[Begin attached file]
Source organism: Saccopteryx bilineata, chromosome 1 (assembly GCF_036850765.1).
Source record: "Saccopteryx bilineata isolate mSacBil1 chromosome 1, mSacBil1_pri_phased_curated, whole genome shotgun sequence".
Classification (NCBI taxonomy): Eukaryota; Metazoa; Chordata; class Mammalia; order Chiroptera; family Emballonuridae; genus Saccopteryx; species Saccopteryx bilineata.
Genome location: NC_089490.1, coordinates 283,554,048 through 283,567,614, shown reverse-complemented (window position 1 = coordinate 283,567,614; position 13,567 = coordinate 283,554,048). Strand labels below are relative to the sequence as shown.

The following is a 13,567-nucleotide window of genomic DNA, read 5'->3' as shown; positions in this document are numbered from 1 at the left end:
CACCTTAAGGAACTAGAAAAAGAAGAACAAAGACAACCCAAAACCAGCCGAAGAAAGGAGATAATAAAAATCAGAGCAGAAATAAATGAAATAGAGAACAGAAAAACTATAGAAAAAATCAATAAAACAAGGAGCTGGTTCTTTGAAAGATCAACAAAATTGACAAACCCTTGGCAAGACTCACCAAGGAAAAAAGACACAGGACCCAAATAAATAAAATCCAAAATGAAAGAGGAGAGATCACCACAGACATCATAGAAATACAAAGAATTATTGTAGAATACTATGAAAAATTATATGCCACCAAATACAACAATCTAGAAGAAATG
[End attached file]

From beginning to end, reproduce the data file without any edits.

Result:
Source organism: Saccopteryx bilineata, chromosome 1 (assembly GCF_036850765.1).
Source record: "Saccopteryx bilineata isolate mSacBil1 chromosome 1, mSacBil1_pri_phased_curated, whole genome shotgun sequence".
Classification (NCBI taxonomy): Eukaryota; Metazoa; Chordata; class Mammalia; order Chiroptera; family Emballonuridae; genus Saccopteryx; species Saccopteryx bilineata.
Genome location: NC_089490.1, coordinates 283,554,048 through 283,567,614, shown reverse-complemented (window position 1 = coordinate 283,567,614; position 13,567 = coordinate 283,554,048). Strand labels below are relative to the sequence as shown.

The following is a 13,567-nucleotide window of genomic DNA, read 5'->3' as shown; positions in this document are numbered from 1 at the left end:
CACCTTAAGGAACTAGAAAAAGAAGAACAAAGACAACCCAAAACCAGCCGAAGAAAGGAGATAATAAAAATCAGAGCAGAAATAAATGAAATAGAGAACAGAAAAACTATAGAAAAAATCAATAAAACAAGGAGCTGGTTCTTTGAAAGATCAACAAAATTGACAAACCCTTGGCAAGACTCACCAAGGAAAAAAGACACAGGACCCAAATAAATAAAATCCAAAATGAAAGAGGAGAGATCACCACAGACATCATAGAAATACAAAGAATTATTGTAGAATACTATGAAAAATTATATGCCACCAAATACAACAATCTAGAAGAAATG